Over the years I have signed plenty of liability waivers before doing thrill-seeking adventures such as bungee jumping, dog sledding and rock climbing, but I have never had somebody explicitly tell me that I will get injured. Not just a chance of injury here, but a promise of at least some bumps and bruises.
"I can guarantee you that everyone in this room will be feeling it tomorrow," our guide Jon Green explained during the lengthy safety lecture. Only once in the program's decade-long history has a sled flipped over.
Great. This is supposed to be fun?
I had come to Utah to experience an 80-mph trip down the 2002 Olympic bobsled track, a ride sold as "the most-intense minute of your life." But for some reason the only thing running through my mind was pain.
The Olympic bobsled track here is only one of 15 in the world and one of four in North America. (The others are in Lake Placid, N.Y., Calgary, Canada, and of course Vancouver, Canada, site of this winter's Olympic Games.)
That may seem like a small number, until you realize the cost involved: the Utah track took 30 months to build at a cost of $25 million. And maintaining such a track is not easy, with 60 miles of pipes cooling the 8/10th of a mile track and keeping the ice smooth all winter long.
Park City's track also happens to be one of the fastest runs in the world.
In less than a mile, bobsledders are sent through 15 gut-wrenching turns and drop 390 feet, or 40 stories. By turn number six the sled has already reached 80 mph and riders feel forces five times the pull of gravity.
While other tracks do allow tourists to ride down, Park City is the only track that lets tourists ride the full length of the track, getting an almost-identical experience to the Olympians. The only difference: we started inside the sled and got a push. The professional athletes get a running start.
About 3,000 people each winter shell out the $200 to race down the track. The ride takes less than a minute, prompting one member of my group to say, "See how quickly $200 can be spent."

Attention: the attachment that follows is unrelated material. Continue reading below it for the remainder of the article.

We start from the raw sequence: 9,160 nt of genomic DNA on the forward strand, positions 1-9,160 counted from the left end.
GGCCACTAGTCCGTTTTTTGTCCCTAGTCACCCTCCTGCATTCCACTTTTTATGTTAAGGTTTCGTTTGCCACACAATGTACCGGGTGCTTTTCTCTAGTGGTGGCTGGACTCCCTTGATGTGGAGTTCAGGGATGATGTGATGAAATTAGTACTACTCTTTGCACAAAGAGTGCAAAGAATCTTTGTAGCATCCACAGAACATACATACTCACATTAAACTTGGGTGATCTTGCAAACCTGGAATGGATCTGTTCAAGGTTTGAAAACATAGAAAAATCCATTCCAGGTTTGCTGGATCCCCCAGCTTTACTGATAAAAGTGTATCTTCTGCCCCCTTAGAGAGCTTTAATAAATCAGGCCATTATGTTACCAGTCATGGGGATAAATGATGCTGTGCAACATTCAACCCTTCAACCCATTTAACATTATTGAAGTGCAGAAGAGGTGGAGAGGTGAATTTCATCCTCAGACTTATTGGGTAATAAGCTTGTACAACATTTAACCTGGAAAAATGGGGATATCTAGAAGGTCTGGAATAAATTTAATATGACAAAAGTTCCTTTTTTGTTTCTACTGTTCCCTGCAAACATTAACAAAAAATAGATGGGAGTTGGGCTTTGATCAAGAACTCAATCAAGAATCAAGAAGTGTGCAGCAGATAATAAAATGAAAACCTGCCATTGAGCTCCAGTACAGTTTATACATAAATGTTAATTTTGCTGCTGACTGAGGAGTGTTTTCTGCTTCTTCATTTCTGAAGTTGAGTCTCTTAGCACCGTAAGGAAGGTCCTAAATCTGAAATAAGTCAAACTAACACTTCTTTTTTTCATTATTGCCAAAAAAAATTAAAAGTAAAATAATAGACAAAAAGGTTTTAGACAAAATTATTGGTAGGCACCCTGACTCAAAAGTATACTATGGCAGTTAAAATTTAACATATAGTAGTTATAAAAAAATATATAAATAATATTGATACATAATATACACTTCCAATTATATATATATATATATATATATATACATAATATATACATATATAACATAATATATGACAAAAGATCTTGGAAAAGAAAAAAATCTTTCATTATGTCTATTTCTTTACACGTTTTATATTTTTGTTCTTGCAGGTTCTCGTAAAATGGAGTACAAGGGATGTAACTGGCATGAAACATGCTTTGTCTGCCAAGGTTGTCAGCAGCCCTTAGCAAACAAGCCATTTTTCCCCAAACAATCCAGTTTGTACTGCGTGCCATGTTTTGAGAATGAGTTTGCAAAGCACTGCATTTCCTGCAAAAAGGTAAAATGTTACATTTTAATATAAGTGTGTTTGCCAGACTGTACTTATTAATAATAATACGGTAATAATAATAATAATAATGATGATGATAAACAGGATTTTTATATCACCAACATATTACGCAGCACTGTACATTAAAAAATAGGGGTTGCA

Visitors ride down the track in four-man bobsleds; each with three tourists and one professional driver. In Olympic competition, the fourth man in the sled is in charge of stopping. Here, the sled is modified so the driver also brakes.
"We don't want you to have to remember to pull the brake on your very first night," Green told us.
Luckily, my driver wasn't just a pro, but had his own little page in the Olympic history books. I got to speed down the track at more than 80 mph with Pat Brown, the head coach of the 1988 Jamaican Bobsled Team. Yes, the "Cool Runnings" team.
Brown, a former member of the U.S. national team, has spent 25 years as a bobsledder. Besides coaching the Jamaican team, he also coached the 2002 Greek bobsled team and is now coaching the first-ever South Korean bobsled team in the Vancouver Olympics.
Even after learning that Brown was going to be my driver, my heart was still racing and my breath was short. Maybe it was the excitement. Maybe it was just the thin air at 7,325 feet above sea level.
No, it wasn't the altitude. It was fear.
"This is probably one of the best tracks ever," Brown told me. "It's the speed. Most tracks you're building to speed and don't reach top speed until you get to the bottom. Here, by curve six, you're at top speed and it's pretty exciting."